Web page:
Citizens Report American Irish Culture

Danahey On the Loose: Finally mooning over the solar eclipse

It’s been just a little more than a year since I went on one of those trips that makes it hard to come back from a vacation – a trip to Ireland where it reached the 80s the last day, and Killiney Hill seemed like California or the Mediterranean.

Facebook reminded me of that trip, in that super creepy way it does, pulling up old posts for my viewing pleasure because of some stalker algorithm or other. Facebook also knows I was looking online to see where cargo shorts were marked down for the end of summer, so ads for them magically appear on my feed, too.

I’m surprised I haven’t been getting gum ads or asked to “like” the Bonnie Tyler page, as the best journey I’ve had this summer was a couple weekends ago to southern Illinois to view the solar eclipse.

Still life with Tom, beer, cigar, eclipse, Pink Floyd t-shirt.

Best fest buddy Tom, his brother and two nephews and I wound up at a place where they did play “Total Eclipse of the Heart” shortly after the moon covered the sun and some stars came out in the middle of the day. They followed that up with Pink Floyd’s “Eclipse.” I’m surprised somebody somewhere didn’t try to make a mashup disco mix of the two.

We were watching the skies from the big patio of Von Jakob Winery and Brewery at the edge of the Shawnee National Forest in the tiny town of Alto Pass. No, there was not an Austrian family singing the above tunes, which would have been ….oops! I am saving that word for later.

The cover charge was only $5, which included those dorky special glasses that allow you to look at the sun and a souvenir pint glass. Craft beers were only $5, wine tastings were only $3, and you could bring your own Ritz Crackers or other snacks with you. Kudos to this place for not gouging tourists.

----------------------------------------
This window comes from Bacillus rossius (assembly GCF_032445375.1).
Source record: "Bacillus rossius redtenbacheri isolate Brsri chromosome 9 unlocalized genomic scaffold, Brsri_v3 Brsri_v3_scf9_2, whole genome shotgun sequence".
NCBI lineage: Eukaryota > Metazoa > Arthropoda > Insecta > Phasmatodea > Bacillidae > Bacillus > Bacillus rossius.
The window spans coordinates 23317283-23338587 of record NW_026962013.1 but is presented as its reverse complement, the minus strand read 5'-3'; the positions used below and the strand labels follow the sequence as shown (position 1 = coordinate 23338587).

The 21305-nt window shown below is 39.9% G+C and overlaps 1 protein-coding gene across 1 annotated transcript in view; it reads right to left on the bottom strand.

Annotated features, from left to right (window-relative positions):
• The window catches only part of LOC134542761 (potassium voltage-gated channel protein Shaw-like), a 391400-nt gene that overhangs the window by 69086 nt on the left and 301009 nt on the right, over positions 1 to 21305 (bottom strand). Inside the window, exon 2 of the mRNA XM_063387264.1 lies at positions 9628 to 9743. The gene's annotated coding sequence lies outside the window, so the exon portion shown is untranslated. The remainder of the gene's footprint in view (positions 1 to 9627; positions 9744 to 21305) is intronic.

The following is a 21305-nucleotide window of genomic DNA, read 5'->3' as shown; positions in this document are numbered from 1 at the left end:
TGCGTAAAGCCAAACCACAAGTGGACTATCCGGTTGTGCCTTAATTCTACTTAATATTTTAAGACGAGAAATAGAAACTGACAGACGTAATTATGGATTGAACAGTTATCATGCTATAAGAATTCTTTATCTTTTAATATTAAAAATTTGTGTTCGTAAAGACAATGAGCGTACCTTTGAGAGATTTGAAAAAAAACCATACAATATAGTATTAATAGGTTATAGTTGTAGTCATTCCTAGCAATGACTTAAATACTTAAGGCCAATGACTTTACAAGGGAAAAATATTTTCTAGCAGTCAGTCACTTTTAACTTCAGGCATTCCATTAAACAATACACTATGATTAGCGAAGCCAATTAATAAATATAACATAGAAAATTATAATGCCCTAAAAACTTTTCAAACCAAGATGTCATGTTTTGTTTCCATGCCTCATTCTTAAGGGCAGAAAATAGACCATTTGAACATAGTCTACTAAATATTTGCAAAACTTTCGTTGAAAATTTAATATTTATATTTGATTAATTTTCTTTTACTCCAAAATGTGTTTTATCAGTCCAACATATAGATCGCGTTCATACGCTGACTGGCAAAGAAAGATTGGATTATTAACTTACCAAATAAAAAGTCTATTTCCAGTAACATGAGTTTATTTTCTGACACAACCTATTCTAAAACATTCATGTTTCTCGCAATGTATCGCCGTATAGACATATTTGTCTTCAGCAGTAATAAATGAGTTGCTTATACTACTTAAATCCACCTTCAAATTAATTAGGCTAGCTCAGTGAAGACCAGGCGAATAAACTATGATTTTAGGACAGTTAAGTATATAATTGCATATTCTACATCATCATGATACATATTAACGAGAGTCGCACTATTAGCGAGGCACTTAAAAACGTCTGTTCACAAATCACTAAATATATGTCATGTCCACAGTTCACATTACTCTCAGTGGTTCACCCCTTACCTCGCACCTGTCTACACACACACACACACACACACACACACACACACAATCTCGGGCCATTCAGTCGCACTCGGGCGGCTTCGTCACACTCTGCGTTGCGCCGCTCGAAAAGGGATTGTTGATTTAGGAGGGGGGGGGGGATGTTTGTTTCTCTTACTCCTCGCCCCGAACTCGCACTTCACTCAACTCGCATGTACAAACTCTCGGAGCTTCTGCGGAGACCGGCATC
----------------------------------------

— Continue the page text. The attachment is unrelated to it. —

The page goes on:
Hey, I heard on the radio that if you held a Ritz just right to catch the sun’s light, it would project an image of the eclipse onto the sidewalk. We tried that, and it turns out it works.

Eclipse gum, not so much, unless maybe you drill a very small hole through a piece. The gum is a nice ice breaker to share with a crowd, though, and comes in handy on a long drive.

Turns out eclipses seem to bring out the pleasantness in people, too, at least where we were. That we wound up in such a setting was a touch of spontaneous luck. Tom and I headed down there because Tom has family in the Carbondale area, the town that was getting all the eclipse-tical attention for being the place where the eclipse would have its point of longest duration.

Our backup plan was a rooftop in St. Louis, which is only a bad backup plan if it was still the 1990s and you were in a rap beef with somebody who might hold you buy your feet off the side of the building. Plus, if it rained, we could go to the St. Louis Zoo to see if animals acted freaky come eclipse time, even under cloud cover.

Tom’s brother tried to rent a boat and had no luck, so we didn’t get to see how fish behave during an eclipse or if mermaid would appear out of the mist.

Instead, the morning of the big solar event we decided to drive along a wine trail down there. One place we tried wanted $20 a person, so we kept looking and wound up at Von Jakob, which we had initially passed, as it looked like it was closed.